“Reunion” By: Annalise Mabe

Poppy taught us where the safety
is, and how to hold real still
when your finger
pulls the trigger. Into the
hot baked clay,
like mom’s cakes or her
hair pomade.
We ran forward to follow
the bullet-made tunnel
in the mud-dirt.
Collecting shined empty shells
mined gold, a Kentucky rush.
He taught us how to look far out.
To shoot into the wall of rocks across
the river that rose high,
shouldering mounds of trees and things.
Heavy on the earth, like the
back of Atlas
There were horses in the guest room.
Plastic and collectable;
spotted black on white, chestnut
and frosty gray. On shelves they stayed
above our little heads, where
Arlen and I slept
under great grandma Frank’s
quilted blankets. Where we asked
in the black if the other knew
where we go when we die.
Nana was Sylvia, age eighteen,
Bronze-skinned and sunscreened.
In white and red nylon, she watched water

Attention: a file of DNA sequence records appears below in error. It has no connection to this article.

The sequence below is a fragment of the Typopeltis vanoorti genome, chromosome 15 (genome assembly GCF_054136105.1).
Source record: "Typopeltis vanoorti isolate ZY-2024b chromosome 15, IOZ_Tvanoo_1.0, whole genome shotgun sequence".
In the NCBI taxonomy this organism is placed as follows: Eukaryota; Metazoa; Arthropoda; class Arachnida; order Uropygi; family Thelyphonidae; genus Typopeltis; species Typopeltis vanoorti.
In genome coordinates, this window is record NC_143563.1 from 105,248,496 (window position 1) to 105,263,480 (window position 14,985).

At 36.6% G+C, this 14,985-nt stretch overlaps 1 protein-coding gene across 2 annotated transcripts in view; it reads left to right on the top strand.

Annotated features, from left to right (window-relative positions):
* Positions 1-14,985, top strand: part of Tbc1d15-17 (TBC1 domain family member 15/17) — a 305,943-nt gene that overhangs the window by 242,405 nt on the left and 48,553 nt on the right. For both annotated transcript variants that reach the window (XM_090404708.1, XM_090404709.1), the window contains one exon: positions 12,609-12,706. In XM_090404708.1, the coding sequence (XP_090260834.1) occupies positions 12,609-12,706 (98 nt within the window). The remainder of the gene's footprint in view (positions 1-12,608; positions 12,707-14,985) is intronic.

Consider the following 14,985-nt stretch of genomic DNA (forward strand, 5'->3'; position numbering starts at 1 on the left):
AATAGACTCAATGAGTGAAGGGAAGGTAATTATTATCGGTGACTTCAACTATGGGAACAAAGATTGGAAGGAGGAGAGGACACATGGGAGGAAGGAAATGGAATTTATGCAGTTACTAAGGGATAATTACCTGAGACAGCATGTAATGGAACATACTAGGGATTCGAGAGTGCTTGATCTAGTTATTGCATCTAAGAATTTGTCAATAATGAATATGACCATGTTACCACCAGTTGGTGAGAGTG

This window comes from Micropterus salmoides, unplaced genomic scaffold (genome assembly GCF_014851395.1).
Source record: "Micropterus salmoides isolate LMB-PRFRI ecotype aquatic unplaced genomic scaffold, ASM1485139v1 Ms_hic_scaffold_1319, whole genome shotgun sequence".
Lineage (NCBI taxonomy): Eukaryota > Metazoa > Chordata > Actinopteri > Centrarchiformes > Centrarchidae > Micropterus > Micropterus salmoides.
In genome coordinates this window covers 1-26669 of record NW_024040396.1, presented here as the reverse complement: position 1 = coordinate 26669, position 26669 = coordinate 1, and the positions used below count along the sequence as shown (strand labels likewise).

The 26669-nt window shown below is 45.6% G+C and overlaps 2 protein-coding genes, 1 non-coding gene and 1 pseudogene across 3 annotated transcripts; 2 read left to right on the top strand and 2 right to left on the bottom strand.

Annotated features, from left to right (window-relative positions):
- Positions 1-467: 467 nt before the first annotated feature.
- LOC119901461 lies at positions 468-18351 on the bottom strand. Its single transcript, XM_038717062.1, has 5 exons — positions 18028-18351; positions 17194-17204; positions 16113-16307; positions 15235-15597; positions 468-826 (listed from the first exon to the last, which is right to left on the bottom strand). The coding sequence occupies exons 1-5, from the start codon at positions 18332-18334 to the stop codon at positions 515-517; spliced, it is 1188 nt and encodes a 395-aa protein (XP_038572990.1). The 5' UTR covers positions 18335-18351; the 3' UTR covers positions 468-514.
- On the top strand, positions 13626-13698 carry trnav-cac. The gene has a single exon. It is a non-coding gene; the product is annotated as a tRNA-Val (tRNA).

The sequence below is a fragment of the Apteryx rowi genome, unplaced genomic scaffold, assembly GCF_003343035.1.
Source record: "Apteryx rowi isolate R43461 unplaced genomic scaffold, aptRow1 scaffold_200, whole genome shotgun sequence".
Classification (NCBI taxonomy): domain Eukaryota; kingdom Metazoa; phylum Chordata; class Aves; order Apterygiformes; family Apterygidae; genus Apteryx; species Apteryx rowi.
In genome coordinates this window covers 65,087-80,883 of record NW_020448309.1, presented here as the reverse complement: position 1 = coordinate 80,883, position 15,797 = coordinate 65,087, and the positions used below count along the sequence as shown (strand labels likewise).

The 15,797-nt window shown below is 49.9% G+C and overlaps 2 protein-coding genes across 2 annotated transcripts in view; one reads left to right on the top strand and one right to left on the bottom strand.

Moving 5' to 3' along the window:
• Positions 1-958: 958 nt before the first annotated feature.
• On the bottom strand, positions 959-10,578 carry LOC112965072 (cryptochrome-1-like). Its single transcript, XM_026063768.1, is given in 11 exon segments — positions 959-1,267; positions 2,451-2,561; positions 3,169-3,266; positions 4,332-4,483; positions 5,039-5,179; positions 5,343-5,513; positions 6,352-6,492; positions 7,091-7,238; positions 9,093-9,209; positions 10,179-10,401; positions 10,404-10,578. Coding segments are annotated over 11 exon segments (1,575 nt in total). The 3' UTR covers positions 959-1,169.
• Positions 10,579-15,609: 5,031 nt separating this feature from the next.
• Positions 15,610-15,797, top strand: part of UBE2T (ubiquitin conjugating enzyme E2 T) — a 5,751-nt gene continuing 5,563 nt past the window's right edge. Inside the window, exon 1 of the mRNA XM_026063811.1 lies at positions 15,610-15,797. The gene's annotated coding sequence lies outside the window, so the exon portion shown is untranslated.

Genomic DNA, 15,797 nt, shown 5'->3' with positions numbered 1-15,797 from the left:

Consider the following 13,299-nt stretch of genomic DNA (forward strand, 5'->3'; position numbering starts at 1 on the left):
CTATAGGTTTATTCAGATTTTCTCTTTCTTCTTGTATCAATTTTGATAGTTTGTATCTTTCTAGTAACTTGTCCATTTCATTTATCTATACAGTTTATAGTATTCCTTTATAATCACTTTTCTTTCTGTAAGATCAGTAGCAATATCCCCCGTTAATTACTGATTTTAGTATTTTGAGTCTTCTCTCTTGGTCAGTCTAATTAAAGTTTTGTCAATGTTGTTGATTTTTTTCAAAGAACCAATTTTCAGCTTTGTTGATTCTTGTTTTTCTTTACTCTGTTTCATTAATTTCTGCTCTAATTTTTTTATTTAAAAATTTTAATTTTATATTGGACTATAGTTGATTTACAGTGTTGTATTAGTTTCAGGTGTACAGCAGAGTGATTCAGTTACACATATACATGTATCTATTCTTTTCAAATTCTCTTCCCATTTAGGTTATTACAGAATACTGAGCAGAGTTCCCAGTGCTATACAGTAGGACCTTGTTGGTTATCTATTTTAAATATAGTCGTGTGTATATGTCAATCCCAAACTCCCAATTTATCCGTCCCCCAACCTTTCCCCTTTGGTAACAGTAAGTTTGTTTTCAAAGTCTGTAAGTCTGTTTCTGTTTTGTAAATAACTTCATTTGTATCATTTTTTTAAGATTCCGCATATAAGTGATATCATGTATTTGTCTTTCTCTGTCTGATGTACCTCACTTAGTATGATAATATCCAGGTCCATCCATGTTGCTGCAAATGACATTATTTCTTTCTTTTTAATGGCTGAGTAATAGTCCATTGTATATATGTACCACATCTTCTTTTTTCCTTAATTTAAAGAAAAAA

for days in
hot as hell Elizabethtown.
Poppy was Cecil
was twenty-five and lied
said he was eighteen, too.
So that she would get in
and drive-in to the movies.
Reaching on tip toes, in wet grass
I grabbed the not so firm blackberries
for boiling and conducing in
the kitchen, thick jarred jams
we took to the neighbors.
Bites swelled on my fed thighs
from a black and white striped mosquito
I had never seen in my own
Down by the creek, on the edge
we found glitter treasure
in crushed beer cans.
We were fish to lures and
all was ours.

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